[0048] An embodiment of a decode system, generally denoted 40, is depicted in FIG. 4 System 40 includes a bus interface 44 which couples the decode system 40 to a memory bus 42. MPEG encoded video data is fetched from PCI bus 42 by a DMA controller 46 which writes the data to a video First-In/First-Out (FIFO) buffer 48. The DMA controller also fetches on-screen display and/or audio data from bus 42 for writing to an OSD/audio FIFO 50. A memory controller 52 will place video data into a correct memory buffer within dynamic random access memory (DRAM) 53. MPEG compressed video data is then retrieved by the video decoder 54 from DRAM 53 and decoded as described above in connection with FIG. 3. Conventionally, the decoded video data is then stored back into the frame buffers of DRAM 53 for subsequent use as already described. When a reference frame is needed, or when video data is to be output from the decode system, stored data in DRAM 53 is retrieved by the MEM controller and forwarded for output via a display & OSD interface 58. Audio data, also retrieved by the memory controller 52, is output through an audio interface 60.

[0049] As discussed initially herein, this invention addresses the need for a decoding system having a scalable architecture which facilitates decoding of a high definition (HD) video signal using standard definition (SD) technology. As the MPEG-2 video decoder market becomes more and more competitive, the need for a high level of feature integration at a lowest possible cost is important to achieving success in the marketplace. The present invention acknowledges this by providing a scalable architecture for a decode system that utilizes, in one embodiment, chips which may reside in a single integrated high definition encoder and decoder system (or codec).

[0050] A typical high definition (HD) frame or picture contains 1920×1088 pixels, while a standard definition (SD) image contains 720×480. A simple calculation shows that a HD image is approximately six times that of an SD image. Thus, in one example, six SD decoders could be used to handle one HD decode operation. Depending on decoder performance capability, however, it is possible to use less than (or even more than) six decoders.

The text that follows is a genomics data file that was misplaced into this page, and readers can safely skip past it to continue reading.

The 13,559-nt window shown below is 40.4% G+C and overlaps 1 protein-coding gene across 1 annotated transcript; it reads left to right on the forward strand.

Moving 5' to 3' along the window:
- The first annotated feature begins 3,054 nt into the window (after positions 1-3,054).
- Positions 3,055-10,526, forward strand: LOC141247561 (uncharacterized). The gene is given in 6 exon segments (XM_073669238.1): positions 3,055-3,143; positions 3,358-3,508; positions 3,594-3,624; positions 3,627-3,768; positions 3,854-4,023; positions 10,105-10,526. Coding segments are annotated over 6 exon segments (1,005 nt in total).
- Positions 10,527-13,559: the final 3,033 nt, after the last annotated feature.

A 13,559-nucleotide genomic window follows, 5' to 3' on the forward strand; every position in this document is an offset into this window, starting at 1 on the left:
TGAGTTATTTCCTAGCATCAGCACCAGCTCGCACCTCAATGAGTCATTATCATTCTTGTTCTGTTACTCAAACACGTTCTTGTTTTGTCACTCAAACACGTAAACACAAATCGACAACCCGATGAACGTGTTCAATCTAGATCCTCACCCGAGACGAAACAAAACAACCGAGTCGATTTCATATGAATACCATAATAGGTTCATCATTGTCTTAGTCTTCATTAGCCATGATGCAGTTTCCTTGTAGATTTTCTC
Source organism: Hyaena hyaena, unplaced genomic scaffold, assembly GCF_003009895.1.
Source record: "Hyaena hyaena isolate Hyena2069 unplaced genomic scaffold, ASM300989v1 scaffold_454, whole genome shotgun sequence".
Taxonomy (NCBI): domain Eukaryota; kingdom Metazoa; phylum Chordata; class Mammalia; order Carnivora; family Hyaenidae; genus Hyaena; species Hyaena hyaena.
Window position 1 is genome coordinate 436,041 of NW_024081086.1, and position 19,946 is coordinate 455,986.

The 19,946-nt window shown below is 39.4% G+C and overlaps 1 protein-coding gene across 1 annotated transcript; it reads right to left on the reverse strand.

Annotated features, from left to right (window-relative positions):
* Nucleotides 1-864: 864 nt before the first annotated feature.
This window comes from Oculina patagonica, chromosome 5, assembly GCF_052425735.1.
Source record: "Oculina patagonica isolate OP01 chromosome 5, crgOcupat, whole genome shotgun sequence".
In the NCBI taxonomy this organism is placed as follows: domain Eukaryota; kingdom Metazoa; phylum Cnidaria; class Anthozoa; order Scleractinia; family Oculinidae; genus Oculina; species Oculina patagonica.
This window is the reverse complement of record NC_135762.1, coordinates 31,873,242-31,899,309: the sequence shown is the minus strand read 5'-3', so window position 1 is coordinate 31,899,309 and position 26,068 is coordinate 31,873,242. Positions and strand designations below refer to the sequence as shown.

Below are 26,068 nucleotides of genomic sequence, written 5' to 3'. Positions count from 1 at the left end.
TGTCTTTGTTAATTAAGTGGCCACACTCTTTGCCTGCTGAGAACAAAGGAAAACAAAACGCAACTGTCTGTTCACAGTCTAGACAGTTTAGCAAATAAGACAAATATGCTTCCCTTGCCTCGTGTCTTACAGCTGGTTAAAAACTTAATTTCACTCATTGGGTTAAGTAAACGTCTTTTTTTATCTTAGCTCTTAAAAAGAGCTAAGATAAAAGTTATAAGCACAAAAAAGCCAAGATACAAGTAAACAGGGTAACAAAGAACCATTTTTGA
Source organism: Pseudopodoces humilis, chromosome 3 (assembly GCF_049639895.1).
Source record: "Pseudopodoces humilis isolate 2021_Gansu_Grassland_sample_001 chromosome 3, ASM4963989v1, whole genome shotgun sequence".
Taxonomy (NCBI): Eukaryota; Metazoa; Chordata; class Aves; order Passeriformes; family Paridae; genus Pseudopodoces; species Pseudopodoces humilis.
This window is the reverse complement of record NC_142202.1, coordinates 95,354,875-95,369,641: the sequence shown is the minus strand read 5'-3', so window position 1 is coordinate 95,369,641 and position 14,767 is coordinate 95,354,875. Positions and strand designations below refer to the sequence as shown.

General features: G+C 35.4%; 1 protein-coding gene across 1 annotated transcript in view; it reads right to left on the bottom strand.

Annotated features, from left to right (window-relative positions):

[0051] Multiple decoders are employed to decode an HD picture since the performance limitations of the individual decoders prevent a single decoder from being used today. Essentially, the time or bandwidth for a single decoder to decode an HD video in a realtime environment is insufficient. When multiple decoders are connected and operate as one entity, however, the single entity may be used to handle the decode operation of HD video in realtime. FIG. 5 shows one embodiment of multiple decoders or decode processes coupled in parallel to accomplish this function.

[0052] The decode system, generally denoted 100, of FIG. 5 includes multiple decoders (DECn) 110 connected in parallel, wherein in one example, 2≦n≦6. An encoded stream of video data is received via a common host interface 105, and output from the decoders is forwarded to a display buffer 120 from which the assembled picture is displayed 130. Display buffer 120 synchronizes and merges the individual decoders' output into one single display output. An exchange bus structure, including a command bus (CMD) and a data bus (DATA), is shown between adjacent decoders to allow data transfers therebetween as described below. The display buffer is shown as a single entity outside the individual decoders. Alternatively, the buffer may be subdivided by the number of decoders in the system and each subset of the buffer may be integrated within the respective decoder.

[0053] As one example, the common host interface 105 is used to program a unique decoder id into each decoder in the configuration. It can also be used to specify to each decoder the total number of decoders in the system. This information is used (in one embodiment) by each decoder to determine its respective portion of a frame to be decoded. Interface 105 is also used to input the complete bitstream (which in one embodiment comprises an HD bitstream) to all decoders simultaneously. The HD bitstream is delivered to the decoders as the input buffer of each decoder becomes available.

[0054] As explained further below, all decoders 110 parse the same bitstream and extract common control information from the headers for subsequent decoding use. During the decode process, the decoders 110 obtain the picture dimensions from the sequence header. This picture size is transformed by each decoder to determine the total number of macroblock rows in the picture, and the number of macroblock rows to be processed by each decoder of the system.

[0055] For example, let x=picture vertical size/16N, where N is the total number of decoders in the system. Each decoder will process X macroblock rows, with the remainder rows being distributed amongst the decoders, starting in one embodiment from the last or bottom decoder.